Abbey Church of Saint Gildas of Rhuys !

Well let me go again into one of the peninsula’s of my beautiful Morbihan dept 56. We have three, I told you, but let me bring you back to the most southerly one, the Presqu’ïle de Rhuys peninsula and a gem of our times.

The Abbey is located in the town of Saint-Gildas-de-Rhuys,at Place Monseigneur Ropert , on the Rhuys peninsula in the Morbihan dept 56 of Brittany. It has wonderful beaches as well but I like to tell you about the Abbey here worth the detour indeed.

The Abbey of Saint Gildas of Rhuys is a former Benedictine Abbey whose legendary foundation is linked to the second migratory wave in Armorique (old name of Brittany from where migrants from UK came centuries ago) with the arrival on the mainland of Saint Gildas. But his story is not well known. Yet for a few years, we seem to be interested again in this monastery which today leaves one of the most beautiful Romanesque churches of Brittany!.

Saint Gildas de Rhuys


Three periods can be distinguished in the history of the Saint Gildas de Rhuys Abbey (bear with me as this is history I like).

Originally, from the 10C, there is a Breton Abbey, founded according to the hagiographic legend, around 538 by Saint Gildas who would have directed it until his death in 565. It is more likely that it was founded by monks claiming to be him and possessing, or claiming to possess, his relics. The foundation of this Abbey leaves almost no trace in the archives, rare for this period, nor in the Chronicles. Three facts plead for the reality of the Abbey before the 10C. First, because the monks fleeing the Normans around 919, who obtained protection and settled near the castle of Raoul Prince de Déols (now Châteauroux), founded a Saint-Gildas Abbey and claimed to come from Rhuys. Then ,because the monks who came from the Abbey of Fleury in 1008 have always claimed to have picked up the ruins of a previous Saint Gildas Abbey in Rhuys. Finally because we still possess a document, the inventory of the books of this first Abbey. It is a parchment, probably dating from the 10C, which is kept at the Sainte-Geneviève library in Paris. It contains a list of books whose latest authors are contemporaries of the departure of the monks from Brittany around 920. A long time ago in this list was a Textum Gildasii, a Gospel of Gildas, and two antiphonies (singing books) qualified as Britons.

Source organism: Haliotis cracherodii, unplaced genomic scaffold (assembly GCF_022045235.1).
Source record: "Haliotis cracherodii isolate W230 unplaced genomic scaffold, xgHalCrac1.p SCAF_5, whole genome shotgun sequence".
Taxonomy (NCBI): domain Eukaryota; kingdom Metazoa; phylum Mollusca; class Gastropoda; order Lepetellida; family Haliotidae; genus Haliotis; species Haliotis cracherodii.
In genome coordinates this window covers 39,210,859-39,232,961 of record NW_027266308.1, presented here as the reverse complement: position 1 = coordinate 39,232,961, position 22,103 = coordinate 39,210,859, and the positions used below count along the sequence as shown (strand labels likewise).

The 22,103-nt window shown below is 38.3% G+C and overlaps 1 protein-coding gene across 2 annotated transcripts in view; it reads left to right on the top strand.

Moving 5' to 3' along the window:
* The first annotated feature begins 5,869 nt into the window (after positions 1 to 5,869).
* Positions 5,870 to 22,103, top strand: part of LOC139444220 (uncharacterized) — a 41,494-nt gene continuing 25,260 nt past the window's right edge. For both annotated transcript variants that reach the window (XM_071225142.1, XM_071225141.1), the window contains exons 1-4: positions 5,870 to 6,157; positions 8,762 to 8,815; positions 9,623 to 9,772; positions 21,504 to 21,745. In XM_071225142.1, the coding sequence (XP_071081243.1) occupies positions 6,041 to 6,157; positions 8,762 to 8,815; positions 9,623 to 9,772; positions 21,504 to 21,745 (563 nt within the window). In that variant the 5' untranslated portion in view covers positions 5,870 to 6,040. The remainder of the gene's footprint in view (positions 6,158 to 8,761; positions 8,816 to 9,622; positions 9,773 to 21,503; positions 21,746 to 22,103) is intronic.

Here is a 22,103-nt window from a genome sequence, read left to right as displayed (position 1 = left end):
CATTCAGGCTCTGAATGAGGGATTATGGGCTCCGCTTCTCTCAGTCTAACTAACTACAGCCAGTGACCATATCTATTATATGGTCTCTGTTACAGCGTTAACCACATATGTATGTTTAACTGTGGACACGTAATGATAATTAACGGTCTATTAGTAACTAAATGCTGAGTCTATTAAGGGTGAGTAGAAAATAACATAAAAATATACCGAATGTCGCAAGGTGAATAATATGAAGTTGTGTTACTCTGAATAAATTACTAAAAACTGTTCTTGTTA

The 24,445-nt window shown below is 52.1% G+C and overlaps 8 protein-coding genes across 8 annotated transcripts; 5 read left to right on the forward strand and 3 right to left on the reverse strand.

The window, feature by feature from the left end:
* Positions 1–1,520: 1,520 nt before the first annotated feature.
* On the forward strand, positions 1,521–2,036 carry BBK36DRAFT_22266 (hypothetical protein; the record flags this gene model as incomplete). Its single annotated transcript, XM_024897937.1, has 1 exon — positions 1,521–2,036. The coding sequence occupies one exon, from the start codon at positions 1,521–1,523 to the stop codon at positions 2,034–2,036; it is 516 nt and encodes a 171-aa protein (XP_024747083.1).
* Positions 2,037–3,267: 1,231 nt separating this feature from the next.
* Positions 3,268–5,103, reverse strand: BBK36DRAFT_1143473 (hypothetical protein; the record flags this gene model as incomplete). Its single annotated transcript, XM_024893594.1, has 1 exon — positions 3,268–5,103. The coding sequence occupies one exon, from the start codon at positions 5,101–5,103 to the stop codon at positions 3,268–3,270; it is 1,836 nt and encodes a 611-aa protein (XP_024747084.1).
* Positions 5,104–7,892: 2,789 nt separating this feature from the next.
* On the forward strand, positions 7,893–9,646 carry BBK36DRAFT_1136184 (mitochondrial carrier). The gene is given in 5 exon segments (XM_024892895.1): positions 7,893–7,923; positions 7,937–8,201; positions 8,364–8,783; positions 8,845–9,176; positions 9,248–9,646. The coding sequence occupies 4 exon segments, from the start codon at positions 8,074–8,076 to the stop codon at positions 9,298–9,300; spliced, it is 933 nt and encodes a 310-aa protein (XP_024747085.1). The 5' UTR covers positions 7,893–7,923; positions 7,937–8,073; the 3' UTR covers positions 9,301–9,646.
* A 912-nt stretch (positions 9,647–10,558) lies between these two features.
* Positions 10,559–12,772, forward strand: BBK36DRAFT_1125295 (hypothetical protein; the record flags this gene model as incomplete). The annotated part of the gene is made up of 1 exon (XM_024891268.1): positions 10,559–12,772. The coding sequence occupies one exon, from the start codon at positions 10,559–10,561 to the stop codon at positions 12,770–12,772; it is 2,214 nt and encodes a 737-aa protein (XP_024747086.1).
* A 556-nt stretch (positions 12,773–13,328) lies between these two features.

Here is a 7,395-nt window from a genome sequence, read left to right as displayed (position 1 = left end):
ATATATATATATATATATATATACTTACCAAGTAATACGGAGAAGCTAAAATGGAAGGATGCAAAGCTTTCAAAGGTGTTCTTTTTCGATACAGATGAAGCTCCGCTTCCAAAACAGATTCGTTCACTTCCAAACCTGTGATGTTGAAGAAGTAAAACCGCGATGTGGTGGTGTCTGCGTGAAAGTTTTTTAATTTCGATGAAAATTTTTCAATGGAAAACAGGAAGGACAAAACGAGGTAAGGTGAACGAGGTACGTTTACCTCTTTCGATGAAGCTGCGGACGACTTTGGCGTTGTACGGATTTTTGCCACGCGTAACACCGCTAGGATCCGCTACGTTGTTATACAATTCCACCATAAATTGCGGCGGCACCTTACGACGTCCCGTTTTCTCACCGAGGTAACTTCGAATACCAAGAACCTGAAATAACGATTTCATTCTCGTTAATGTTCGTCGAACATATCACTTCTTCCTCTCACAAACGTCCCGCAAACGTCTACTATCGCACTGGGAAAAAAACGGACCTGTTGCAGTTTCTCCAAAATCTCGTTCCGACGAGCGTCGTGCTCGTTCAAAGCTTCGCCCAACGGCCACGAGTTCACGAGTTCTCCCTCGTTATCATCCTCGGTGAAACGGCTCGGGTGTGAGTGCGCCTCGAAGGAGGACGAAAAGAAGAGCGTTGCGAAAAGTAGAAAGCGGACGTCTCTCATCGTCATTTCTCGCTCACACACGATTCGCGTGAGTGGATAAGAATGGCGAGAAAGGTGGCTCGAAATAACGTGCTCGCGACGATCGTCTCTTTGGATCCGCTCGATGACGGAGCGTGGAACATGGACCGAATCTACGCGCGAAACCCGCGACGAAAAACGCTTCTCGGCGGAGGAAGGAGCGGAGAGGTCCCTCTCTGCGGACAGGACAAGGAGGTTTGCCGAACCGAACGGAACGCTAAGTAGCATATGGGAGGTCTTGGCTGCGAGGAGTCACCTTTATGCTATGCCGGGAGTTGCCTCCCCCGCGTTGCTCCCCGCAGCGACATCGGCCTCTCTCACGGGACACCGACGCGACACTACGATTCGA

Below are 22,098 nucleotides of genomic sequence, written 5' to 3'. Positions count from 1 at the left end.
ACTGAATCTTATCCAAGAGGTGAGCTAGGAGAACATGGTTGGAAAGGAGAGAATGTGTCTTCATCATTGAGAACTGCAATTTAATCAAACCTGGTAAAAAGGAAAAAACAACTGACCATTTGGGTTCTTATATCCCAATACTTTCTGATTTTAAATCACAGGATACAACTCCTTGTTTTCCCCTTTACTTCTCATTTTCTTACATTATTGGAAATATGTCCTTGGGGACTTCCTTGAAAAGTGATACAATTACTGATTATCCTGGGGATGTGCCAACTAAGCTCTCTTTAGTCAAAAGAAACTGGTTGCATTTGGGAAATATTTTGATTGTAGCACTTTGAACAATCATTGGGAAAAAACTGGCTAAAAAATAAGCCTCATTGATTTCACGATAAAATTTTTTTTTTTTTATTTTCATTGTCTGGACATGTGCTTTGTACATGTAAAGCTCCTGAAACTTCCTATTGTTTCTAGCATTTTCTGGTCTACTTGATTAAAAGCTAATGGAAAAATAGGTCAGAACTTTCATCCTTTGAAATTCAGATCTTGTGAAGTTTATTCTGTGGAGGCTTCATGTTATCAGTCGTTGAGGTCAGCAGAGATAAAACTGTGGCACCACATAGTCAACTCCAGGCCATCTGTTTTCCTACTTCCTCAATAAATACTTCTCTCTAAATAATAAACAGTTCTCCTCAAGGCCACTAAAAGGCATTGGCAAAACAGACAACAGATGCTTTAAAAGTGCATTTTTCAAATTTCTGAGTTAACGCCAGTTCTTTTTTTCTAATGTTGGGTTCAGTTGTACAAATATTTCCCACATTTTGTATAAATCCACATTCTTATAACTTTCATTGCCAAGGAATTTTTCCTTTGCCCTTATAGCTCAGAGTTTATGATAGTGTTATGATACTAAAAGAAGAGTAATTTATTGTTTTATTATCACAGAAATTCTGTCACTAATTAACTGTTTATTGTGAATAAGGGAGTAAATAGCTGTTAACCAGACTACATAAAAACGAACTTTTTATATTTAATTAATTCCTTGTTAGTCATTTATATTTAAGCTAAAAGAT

Saint Gildas de Rhuys

The second period extends from 1008 to the end of the 15C. It is best known by the Romanesque church, its tombs, some archives saved from destruction, and various testimonies. The monastery was restored from 1008 to the request of the Duke of Brittany Geoffroy I. The 11C is marked by the presence of other Saints, first Saint Goustan, then a poorly known Abbot, Saint Rioc. The Abbey then developed the cult of Saint Gildas and other related Saints, such as Saint Colomban, St. Brigitte and St. Armel. In 1189, the Duchess Constance of Brittany attended an office and gave a charter to the Abbey, with a donation. The children of the dead Dukes in Suscinio are buried in the Abbey. But the historical gaps remain numerous, due to the destruction or dispersion of the Abbey’s archives during the Hundred Years War.